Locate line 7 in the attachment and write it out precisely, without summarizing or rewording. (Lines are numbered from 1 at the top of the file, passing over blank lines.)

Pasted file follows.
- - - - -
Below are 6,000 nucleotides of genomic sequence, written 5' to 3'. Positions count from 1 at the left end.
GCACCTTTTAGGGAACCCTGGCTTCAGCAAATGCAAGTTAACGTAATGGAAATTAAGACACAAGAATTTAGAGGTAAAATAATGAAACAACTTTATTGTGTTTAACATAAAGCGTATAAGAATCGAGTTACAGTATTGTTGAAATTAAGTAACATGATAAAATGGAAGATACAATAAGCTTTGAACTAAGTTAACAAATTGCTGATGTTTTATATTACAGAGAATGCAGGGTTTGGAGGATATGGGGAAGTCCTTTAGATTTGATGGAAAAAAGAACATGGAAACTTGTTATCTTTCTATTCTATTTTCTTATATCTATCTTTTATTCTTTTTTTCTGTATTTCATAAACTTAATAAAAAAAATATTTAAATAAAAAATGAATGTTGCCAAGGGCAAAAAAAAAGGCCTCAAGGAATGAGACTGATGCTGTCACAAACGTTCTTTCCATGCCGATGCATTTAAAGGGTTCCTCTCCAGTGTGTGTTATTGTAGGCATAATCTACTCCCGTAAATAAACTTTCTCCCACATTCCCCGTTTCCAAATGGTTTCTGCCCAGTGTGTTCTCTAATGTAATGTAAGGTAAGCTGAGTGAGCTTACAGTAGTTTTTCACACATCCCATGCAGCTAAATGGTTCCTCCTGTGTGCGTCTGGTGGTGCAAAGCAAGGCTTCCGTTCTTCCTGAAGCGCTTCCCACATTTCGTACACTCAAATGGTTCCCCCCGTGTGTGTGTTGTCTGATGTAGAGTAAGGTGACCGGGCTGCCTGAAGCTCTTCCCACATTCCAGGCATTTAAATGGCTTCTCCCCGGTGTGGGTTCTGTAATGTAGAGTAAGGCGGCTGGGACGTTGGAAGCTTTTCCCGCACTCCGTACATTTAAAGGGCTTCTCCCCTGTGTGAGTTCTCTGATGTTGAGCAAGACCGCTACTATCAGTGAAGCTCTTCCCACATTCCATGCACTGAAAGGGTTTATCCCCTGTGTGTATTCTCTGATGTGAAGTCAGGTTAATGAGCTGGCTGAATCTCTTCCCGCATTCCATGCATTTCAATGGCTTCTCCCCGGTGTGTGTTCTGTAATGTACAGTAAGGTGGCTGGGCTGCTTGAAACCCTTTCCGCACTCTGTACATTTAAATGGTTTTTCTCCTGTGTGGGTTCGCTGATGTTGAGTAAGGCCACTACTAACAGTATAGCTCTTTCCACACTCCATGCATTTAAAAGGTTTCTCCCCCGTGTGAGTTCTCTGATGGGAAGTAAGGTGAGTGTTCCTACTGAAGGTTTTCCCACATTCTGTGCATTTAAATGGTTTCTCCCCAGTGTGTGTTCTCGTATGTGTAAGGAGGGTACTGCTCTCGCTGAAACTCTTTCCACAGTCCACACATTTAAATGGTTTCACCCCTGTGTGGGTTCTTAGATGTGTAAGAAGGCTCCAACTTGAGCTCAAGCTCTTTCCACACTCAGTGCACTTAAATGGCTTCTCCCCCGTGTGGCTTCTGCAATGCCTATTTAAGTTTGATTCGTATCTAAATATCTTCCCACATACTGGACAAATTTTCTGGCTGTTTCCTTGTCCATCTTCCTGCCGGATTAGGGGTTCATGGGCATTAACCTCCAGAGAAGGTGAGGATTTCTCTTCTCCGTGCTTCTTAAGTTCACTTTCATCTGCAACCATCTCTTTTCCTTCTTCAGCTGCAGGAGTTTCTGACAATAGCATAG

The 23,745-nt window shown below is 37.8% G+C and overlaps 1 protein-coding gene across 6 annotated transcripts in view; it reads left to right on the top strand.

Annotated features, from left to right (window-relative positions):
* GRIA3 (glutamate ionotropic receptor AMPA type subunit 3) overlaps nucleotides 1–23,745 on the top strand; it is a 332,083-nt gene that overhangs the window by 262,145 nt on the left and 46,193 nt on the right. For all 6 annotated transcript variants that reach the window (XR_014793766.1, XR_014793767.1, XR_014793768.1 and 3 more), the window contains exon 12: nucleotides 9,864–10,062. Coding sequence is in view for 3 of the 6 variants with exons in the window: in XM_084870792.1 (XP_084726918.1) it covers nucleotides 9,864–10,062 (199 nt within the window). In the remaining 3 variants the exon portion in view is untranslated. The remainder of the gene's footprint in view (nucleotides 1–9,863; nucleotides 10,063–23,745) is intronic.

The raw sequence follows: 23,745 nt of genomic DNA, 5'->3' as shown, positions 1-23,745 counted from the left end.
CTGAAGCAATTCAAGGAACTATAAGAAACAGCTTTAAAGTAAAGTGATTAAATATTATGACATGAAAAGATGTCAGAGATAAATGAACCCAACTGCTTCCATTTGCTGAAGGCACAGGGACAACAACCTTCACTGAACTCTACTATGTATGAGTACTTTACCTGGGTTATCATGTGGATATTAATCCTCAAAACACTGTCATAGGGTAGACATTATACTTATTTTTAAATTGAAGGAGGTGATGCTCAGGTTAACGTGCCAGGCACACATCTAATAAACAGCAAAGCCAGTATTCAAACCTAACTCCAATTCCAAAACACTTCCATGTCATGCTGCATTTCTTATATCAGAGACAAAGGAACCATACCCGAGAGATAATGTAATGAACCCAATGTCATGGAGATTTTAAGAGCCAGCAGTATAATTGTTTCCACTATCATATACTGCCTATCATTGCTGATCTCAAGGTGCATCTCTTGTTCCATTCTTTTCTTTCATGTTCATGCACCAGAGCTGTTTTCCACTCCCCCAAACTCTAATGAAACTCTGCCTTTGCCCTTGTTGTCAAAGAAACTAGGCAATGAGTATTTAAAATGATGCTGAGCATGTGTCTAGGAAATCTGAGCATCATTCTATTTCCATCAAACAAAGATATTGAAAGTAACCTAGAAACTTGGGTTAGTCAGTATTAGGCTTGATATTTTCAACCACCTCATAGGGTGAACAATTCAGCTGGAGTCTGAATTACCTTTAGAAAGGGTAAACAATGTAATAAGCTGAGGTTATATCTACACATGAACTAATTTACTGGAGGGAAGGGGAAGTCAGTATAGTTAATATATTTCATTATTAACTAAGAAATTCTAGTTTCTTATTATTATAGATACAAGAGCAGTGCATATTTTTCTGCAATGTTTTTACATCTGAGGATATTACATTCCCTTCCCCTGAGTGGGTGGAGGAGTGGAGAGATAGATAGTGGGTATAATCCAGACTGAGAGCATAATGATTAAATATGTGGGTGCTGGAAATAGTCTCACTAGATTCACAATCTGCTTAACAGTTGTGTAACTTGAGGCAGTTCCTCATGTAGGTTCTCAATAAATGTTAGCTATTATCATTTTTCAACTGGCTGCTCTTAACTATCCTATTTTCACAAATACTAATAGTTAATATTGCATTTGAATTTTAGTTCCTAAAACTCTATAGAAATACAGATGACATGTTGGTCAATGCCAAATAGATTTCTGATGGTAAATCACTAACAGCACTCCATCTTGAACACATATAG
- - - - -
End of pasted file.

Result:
CTGAAGCAATTCAAGGAACTATAAGAAACAGCTTTAAAGTAAAGTGATTAAATATTATGACATGAAAAGATGTCAGAGATAAATGAACCCAACTGCTTCCATTTGCTGAAGGCACAGGGACAACAACCTTCACTGAACTCTACTATGTATGAGTACTTTACCTGGGTTATCATGTGGATATTAATCCTCAAAACACTGTCATAGGGTAGACATTATACTTATTTTTAAATTGAAGGAGGTGATGCTCAGGTTAACGTGCCAGGCACACATCTAATAAACAGCAAAGCCAGTATTCAAACCTAACTCCAATTCCAAAACACTTCCATGTCATGCTGCATTTCTTATATCAGAGACAAAGGAACCATACCCGAGAGATAATGTAATGAACCCAATGTCATGGAGATTTTAAGAGCCAGCAGTATAATTGTTTCCACTATCATATACTGCCTATCATTGCTGATCTCAAGGTGCATCTCTTGTTCCATTCTTTTCTTTCATGTTCATGCACCAGAGCTGTTTTCCACTCCCCCAAACTCTAATGAAACTCTGCCTTTGCCCTTGTTGTCAAAGAAACTAGGCAATGAGTATTTAAAATGATGCTGAGCATGTGTCTAGGAAATCTGAGCATCATTCTATTTCCATCAAACAAAGATATTGAAAGTAACCTAGAAACTTGGGTTAGTCAGTATTAGGCTTGATATTTTCAACCACCTCATAGGGTGAACAATTCAGCTGGAGTCTGAATTACCTTTAGAAAGGGTAAACAATGTAATAAGCTGAGGTTATATCTACACATGAACTAATTTACTGGAGGGAAGGGGAAGTCAGTATAGTTAATATATTTCATTATTAACTAAGAAATTCTAGTTTCTTATTATTATAGATACAAGAGCAGTGCATATTTTTCTGCAATGTTTTTACATCTGAGGATATTACATTCCCTTCCCCTGAGTGGGTGGAGGAGTGGAGAGATAGATAGTGGGTATAATCCAGACTGAGAGCATAATGATTAAATATGTGGGTGCTGGAAATAGTCTCACTAGATTCACAATCTGCTTAACAGTTGTGTAACTTGAGGCAGTTCCTCATGTAGGTTCTCAATAAATGTTAGCTATTATCATTTTTCAACTGGCTGCTCTTAACTATCCTATTTTCACAAATACTAATAGTTAATATTGCATTTGAATTTTAGTTCCTAAAACTCTATAGAAATACAGATGACATGTTGGTCAATGCCAAATAGATTTCTGATGGTAAATCACTAACAGCACTCCATCTTGAACACATATAG